Introduction In Scotland, legislation was implemented in March 2006 prohibiting smoking in all wholly or partially enclosed public spaces. We investigated the impact on NHS prescriptions for nicotine replacement therapy (NRT) and smoking prevalence.
Methods We analysed monthly data on the gross ingredient cost of all NRT prescribed in Scotland 2003–2009. The Scottish Household Survey provided quarterly data on self-reported smoking status between January 1999 and March 2010. We developed time series models for both datasets using Box-Jenkins autoregressive integrated moving averages.
Results NRT prescription costs were significantly higher than expected over the 3 months prior to implementation of the legislation. Prescription costs peaked at £1.1 million in March 2006; £231 753 (95% CI £200 800 to £262 707, p<0.001) higher than the monthly norm. Following implementation of the legislation, costs fell exponentially by around 22% per month (95% CI 13% to 32%, p<0.001). Twelve months following implementation, the costs were not significantly different to monthly norms. Smoking prevalence fell by 6.0% overall, from 31.3% in January 1999 to 25.3% in March 2010. In the quarter prior to implementation of the legislation, smoking prevalence fell by 2.4% (95% CI 0.4% to 4.4%, p=0.019) more than expected from the underlying trend.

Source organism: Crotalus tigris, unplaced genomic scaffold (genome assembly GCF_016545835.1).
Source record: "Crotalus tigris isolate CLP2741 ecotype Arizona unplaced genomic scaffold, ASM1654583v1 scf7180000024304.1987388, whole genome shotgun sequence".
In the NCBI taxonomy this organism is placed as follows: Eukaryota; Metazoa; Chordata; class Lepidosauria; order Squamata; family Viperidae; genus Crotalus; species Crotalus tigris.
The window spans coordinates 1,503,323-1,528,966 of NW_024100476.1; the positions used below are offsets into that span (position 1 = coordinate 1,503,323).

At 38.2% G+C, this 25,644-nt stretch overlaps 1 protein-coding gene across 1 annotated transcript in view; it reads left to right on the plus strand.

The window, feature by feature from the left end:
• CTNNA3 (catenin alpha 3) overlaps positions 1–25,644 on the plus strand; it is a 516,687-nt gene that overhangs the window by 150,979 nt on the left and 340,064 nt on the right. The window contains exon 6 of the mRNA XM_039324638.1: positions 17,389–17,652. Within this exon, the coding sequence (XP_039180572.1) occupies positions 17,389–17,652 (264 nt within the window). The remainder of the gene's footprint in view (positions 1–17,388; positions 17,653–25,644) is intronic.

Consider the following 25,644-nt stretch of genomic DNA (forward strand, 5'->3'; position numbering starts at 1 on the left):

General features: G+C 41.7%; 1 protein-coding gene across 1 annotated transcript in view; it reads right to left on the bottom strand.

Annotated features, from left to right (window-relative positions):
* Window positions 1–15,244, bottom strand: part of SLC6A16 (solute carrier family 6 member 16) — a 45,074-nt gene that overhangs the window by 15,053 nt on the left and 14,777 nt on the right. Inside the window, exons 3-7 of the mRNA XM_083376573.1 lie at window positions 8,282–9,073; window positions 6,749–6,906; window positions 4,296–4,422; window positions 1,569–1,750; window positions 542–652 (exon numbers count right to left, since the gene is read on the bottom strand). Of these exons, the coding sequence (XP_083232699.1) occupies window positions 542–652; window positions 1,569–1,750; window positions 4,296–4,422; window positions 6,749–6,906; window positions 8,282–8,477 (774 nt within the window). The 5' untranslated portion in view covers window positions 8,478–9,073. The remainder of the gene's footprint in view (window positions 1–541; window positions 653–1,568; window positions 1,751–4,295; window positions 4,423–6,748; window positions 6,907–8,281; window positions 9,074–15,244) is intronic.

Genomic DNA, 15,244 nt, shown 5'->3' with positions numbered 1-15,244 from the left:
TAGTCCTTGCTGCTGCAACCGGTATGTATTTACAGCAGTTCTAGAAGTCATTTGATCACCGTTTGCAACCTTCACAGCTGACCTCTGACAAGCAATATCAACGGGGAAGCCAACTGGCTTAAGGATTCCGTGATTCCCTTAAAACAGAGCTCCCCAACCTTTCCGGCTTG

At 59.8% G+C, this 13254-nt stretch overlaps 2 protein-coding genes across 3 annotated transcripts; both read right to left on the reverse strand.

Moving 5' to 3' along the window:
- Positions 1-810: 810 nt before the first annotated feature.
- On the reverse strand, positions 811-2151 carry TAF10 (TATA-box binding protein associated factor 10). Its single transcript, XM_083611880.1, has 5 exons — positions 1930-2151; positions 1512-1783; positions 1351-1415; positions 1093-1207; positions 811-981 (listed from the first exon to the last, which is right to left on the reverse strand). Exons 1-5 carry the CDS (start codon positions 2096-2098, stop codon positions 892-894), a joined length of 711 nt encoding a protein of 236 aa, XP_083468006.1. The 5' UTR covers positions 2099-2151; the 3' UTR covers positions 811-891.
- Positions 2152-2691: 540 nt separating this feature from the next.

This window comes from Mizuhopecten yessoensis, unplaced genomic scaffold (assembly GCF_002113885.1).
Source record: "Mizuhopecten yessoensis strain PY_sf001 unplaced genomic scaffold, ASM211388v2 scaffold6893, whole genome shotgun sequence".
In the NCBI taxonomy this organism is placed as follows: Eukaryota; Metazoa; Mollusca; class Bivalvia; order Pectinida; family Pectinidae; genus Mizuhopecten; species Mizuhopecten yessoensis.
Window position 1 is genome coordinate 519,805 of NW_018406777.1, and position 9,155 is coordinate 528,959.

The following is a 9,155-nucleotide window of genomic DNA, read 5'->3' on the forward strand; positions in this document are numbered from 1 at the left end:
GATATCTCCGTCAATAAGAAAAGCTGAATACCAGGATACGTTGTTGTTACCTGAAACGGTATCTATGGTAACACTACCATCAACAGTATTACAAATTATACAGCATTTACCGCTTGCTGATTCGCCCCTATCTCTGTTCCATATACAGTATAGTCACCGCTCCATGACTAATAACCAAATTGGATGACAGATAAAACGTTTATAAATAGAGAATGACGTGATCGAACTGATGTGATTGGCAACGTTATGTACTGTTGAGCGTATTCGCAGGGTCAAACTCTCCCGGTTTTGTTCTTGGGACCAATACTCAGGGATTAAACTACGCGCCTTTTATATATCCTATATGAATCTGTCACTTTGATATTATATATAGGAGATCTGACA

Conclusions Prescriptions for NRT increased in the 3 months prior to Scotland's smoke-free legislation, resulting in a fall in smoking prevalence but neither were sustained. We argue that the early benefits may have been sustained for longer, if the high profile media awareness and education campaigns that preceded the legislation had continued post-legislation.
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